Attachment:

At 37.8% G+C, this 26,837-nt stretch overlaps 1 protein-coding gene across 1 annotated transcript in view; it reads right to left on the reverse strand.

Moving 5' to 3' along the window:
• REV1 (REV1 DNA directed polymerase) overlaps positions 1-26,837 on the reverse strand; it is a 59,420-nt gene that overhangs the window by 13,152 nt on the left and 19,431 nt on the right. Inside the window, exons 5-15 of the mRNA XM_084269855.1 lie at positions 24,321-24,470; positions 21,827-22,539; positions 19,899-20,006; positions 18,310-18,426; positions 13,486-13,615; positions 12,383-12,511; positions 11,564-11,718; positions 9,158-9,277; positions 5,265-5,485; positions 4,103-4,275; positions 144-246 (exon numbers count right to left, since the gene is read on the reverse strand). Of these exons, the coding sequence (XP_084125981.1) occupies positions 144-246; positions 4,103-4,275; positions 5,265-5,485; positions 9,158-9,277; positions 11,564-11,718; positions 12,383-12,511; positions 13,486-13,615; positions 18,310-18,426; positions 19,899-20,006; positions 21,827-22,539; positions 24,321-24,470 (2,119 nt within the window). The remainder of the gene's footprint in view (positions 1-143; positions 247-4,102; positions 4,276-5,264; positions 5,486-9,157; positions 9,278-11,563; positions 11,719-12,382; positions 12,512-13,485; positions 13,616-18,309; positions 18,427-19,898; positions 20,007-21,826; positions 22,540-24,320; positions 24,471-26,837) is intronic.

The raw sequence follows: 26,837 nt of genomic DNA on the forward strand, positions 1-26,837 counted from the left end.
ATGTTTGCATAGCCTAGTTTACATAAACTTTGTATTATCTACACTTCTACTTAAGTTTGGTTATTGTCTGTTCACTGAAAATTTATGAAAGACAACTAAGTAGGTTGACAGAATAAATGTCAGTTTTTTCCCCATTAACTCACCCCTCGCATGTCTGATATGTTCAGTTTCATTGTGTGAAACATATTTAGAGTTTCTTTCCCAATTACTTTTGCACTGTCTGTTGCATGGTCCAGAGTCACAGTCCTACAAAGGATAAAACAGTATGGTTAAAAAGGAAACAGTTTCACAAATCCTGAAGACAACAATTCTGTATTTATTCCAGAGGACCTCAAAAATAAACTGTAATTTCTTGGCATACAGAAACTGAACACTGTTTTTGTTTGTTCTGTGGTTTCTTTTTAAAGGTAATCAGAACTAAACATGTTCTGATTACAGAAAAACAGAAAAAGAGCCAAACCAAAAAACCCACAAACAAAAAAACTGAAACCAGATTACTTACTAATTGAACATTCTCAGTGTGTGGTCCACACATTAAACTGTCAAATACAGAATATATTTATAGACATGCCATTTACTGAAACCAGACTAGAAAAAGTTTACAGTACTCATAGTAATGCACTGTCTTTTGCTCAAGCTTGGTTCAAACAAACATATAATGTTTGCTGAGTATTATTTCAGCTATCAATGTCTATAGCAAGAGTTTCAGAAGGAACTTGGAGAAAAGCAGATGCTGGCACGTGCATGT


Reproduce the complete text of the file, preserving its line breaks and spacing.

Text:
At 37.8% G+C, this 26,837-nt stretch overlaps 1 protein-coding gene across 1 annotated transcript in view; it reads right to left on the reverse strand.

Moving 5' to 3' along the window:
• REV1 (REV1 DNA directed polymerase) overlaps positions 1-26,837 on the reverse strand; it is a 59,420-nt gene that overhangs the window by 13,152 nt on the left and 19,431 nt on the right. Inside the window, exons 5-15 of the mRNA XM_084269855.1 lie at positions 24,321-24,470; positions 21,827-22,539; positions 19,899-20,006; positions 18,310-18,426; positions 13,486-13,615; positions 12,383-12,511; positions 11,564-11,718; positions 9,158-9,277; positions 5,265-5,485; positions 4,103-4,275; positions 144-246 (exon numbers count right to left, since the gene is read on the reverse strand). Of these exons, the coding sequence (XP_084125981.1) occupies positions 144-246; positions 4,103-4,275; positions 5,265-5,485; positions 9,158-9,277; positions 11,564-11,718; positions 12,383-12,511; positions 13,486-13,615; positions 18,310-18,426; positions 19,899-20,006; positions 21,827-22,539; positions 24,321-24,470 (2,119 nt within the window). The remainder of the gene's footprint in view (positions 1-143; positions 247-4,102; positions 4,276-5,264; positions 5,486-9,157; positions 9,278-11,563; positions 11,719-12,382; positions 12,512-13,485; positions 13,616-18,309; positions 18,427-19,898; positions 20,007-21,826; positions 22,540-24,320; positions 24,471-26,837) is intronic.

The raw sequence follows: 26,837 nt of genomic DNA on the forward strand, positions 1-26,837 counted from the left end.
ATGTTTGCATAGCCTAGTTTACATAAACTTTGTATTATCTACACTTCTACTTAAGTTTGGTTATTGTCTGTTCACTGAAAATTTATGAAAGACAACTAAGTAGGTTGACAGAATAAATGTCAGTTTTTTCCCCATTAACTCACCCCTCGCATGTCTGATATGTTCAGTTTCATTGTGTGAAACATATTTAGAGTTTCTTTCCCAATTACTTTTGCACTGTCTGTTGCATGGTCCAGAGTCACAGTCCTACAAAGGATAAAACAGTATGGTTAAAAAGGAAACAGTTTCACAAATCCTGAAGACAACAATTCTGTATTTATTCCAGAGGACCTCAAAAATAAACTGTAATTTCTTGGCATACAGAAACTGAACACTGTTTTTGTTTGTTCTGTGGTTTCTTTTTAAAGGTAATCAGAACTAAACATGTTCTGATTACAGAAAAACAGAAAAAGAGCCAAACCAAAAAACCCACAAACAAAAAAACTGAAACCAGATTACTTACTAATTGAACATTCTCAGTGTGTGGTCCACACATTAAACTGTCAAATACAGAATATATTTATAGACATGCCATTTACTGAAACCAGACTAGAAAAAGTTTACAGTACTCATAGTAATGCACTGTCTTTTGCTCAAGCTTGGTTCAAACAAACATATAATGTTTGCTGAGTATTATTTCAGCTATCAATGTCTATAGCAAGAGTTTCAGAAGGAACTTGGAGAAAAGCAGATGCTGGCACGTGCATGT